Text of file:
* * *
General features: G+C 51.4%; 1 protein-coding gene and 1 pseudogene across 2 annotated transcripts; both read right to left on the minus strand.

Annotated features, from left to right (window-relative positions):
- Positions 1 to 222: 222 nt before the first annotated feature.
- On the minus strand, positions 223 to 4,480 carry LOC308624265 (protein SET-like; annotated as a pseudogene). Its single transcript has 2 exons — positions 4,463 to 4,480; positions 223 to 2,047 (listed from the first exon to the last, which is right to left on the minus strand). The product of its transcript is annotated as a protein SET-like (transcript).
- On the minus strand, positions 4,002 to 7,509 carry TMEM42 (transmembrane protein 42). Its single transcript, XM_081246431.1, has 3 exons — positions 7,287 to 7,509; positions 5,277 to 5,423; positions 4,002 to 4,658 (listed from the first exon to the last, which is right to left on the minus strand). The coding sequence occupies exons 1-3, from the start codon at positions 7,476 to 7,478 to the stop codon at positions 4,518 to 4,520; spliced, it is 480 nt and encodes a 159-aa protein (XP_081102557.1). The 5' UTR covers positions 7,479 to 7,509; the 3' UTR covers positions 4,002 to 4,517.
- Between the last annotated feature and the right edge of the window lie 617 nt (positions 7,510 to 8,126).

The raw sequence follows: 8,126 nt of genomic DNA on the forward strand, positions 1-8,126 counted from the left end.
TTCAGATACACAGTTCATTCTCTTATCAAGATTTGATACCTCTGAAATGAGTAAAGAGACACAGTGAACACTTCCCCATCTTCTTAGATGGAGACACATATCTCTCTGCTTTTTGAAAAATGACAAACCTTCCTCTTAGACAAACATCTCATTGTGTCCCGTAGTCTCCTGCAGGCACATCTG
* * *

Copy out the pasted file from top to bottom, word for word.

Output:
General features: G+C 51.4%; 1 protein-coding gene and 1 pseudogene across 2 annotated transcripts; both read right to left on the minus strand.

Annotated features, from left to right (window-relative positions):
- Positions 1 to 222: 222 nt before the first annotated feature.
- On the minus strand, positions 223 to 4,480 carry LOC308624265 (protein SET-like; annotated as a pseudogene). Its single transcript has 2 exons — positions 4,463 to 4,480; positions 223 to 2,047 (listed from the first exon to the last, which is right to left on the minus strand). The product of its transcript is annotated as a protein SET-like (transcript).
- On the minus strand, positions 4,002 to 7,509 carry TMEM42 (transmembrane protein 42). Its single transcript, XM_081246431.1, has 3 exons — positions 7,287 to 7,509; positions 5,277 to 5,423; positions 4,002 to 4,658 (listed from the first exon to the last, which is right to left on the minus strand). The coding sequence occupies exons 1-3, from the start codon at positions 7,476 to 7,478 to the stop codon at positions 4,518 to 4,520; spliced, it is 480 nt and encodes a 159-aa protein (XP_081102557.1). The 5' UTR covers positions 7,479 to 7,509; the 3' UTR covers positions 4,002 to 4,517.
- Between the last annotated feature and the right edge of the window lie 617 nt (positions 7,510 to 8,126).

The raw sequence follows: 8,126 nt of genomic DNA on the forward strand, positions 1-8,126 counted from the left end.
TTCAGATACACAGTTCATTCTCTTATCAAGATTTGATACCTCTGAAATGAGTAAAGAGACACAGTGAACACTTCCCCATCTTCTTAGATGGAGACACATATCTCTCTGCTTTTTGAAAAATGACAAACCTTCCTCTTAGACAAACATCTCATTGTGTCCCGTAGTCTCCTGCAGGCACATCTG